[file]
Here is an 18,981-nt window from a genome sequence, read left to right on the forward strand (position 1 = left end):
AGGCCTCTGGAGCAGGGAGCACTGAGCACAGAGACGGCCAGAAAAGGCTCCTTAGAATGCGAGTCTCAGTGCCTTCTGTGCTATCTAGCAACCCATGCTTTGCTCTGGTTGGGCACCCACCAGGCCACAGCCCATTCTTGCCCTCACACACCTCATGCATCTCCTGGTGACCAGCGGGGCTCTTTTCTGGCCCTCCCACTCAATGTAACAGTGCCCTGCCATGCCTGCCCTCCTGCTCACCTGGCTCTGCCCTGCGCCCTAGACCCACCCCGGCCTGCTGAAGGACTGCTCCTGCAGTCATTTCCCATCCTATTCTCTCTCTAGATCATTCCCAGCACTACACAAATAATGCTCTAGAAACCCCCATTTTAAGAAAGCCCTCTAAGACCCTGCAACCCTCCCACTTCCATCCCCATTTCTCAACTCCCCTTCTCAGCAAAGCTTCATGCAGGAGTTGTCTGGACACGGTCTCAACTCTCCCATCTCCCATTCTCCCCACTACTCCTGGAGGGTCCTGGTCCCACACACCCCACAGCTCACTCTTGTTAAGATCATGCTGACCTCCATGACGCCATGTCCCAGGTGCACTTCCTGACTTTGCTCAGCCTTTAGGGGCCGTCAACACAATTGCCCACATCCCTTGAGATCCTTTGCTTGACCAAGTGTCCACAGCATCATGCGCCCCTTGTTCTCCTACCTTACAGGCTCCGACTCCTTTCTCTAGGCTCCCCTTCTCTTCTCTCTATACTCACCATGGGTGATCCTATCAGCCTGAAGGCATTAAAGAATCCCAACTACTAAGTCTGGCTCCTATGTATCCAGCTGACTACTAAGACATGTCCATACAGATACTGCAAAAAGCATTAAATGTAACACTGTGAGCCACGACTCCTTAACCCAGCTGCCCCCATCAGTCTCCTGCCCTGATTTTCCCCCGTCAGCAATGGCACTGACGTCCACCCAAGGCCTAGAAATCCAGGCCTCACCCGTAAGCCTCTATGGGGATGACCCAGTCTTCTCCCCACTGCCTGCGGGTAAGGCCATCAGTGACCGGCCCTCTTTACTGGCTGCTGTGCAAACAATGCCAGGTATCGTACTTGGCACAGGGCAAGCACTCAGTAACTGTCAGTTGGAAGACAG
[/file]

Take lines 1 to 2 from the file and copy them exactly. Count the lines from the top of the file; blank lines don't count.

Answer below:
Here is an 18,981-nt window from a genome sequence, read left to right on the forward strand (position 1 = left end):
AGGCCTCTGGAGCAGGGAGCACTGAGCACAGAGACGGCCAGAAAAGGCTCCTTAGAATGCGAGTCTCAGTGCCTTCTGTGCTATCTAGCAACCCATGCTTTGCTCTGGTTGGGCACCCACCAGGCCACAGCCCATTCTTGCCCTCACACACCTCATGCATCTCCTGGTGACCAGCGGGGCTCTTTTCTGGCCCTCCCACTCAATGTAACAGTGCCCTGCCATGCCTGCCCTCCTGCTCACCTGGCTCTGCCCTGCGCCCTAGACCCACCCCGGCCTGCTGAAGGACTGCTCCTGCAGTCATTTCCCATCCTATTCTCTCTCTAGATCATTCCCAGCACTACACAAATAATGCTCTAGAAACCCCCATTTTAAGAAAGCCCTCTAAGACCCTGCAACCCTCCCACTTCCATCCCCATTTCTCAACTCCCCTTCTCAGCAAAGCTTCATGCAGGAGTTGTCTGGACACGGTCTCAACTCTCCCATCTCCCATTCTCCCCACTACTCCTGGAGGGTCCTGGTCCCACACACCCCACAGCTCACTCTTGTTAAGATCATGCTGACCTCCATGACGCCATGTCCCAGGTGCACTTCCTGACTTTGCTCAGCCTTTAGGGGCCGTCAACACAATTGCCCACATCCCTTGAGATCCTTTGCTTGACCAAGTGTCCACAGCATCATGCGCCCCTTGTTCTCCTACCTTACAGGCTCCGACTCCTTTCTCTAGGCTCCCCTTCTCTTCTCTCTATACTCACCATGGGTGATCCTATCAGCCTGAAGGCATTAAAGAATCCCAACTACTAAGTCTGGCTCCTATGTATCCAGCTGACTACTAAGACATGTCCATACAGATACTGCAAAAAGCATTAAATGTAACACTGTGAGCCACGACTCCTTAACCCAGCTGCCCCCATCAGTCTCCTGCCCTGATTTTCCCCCGTCAGCAATGGCACTGACGTCCACCCAAGGCCTAGAAATCCAGGCCTCACCCGTAAGCCTCTATGGGGATGACCCAGTCTTCTCCCCACTGCCTGCGGGTAAGGCCATCAGTGACCGGCCCTCTTTACTGGCTGCTGTGCAAACAATGCCAGGTATCGTACTTGGCACAGGGCAAGCACTCAGTAACTGTCAGTTGGAAGACAG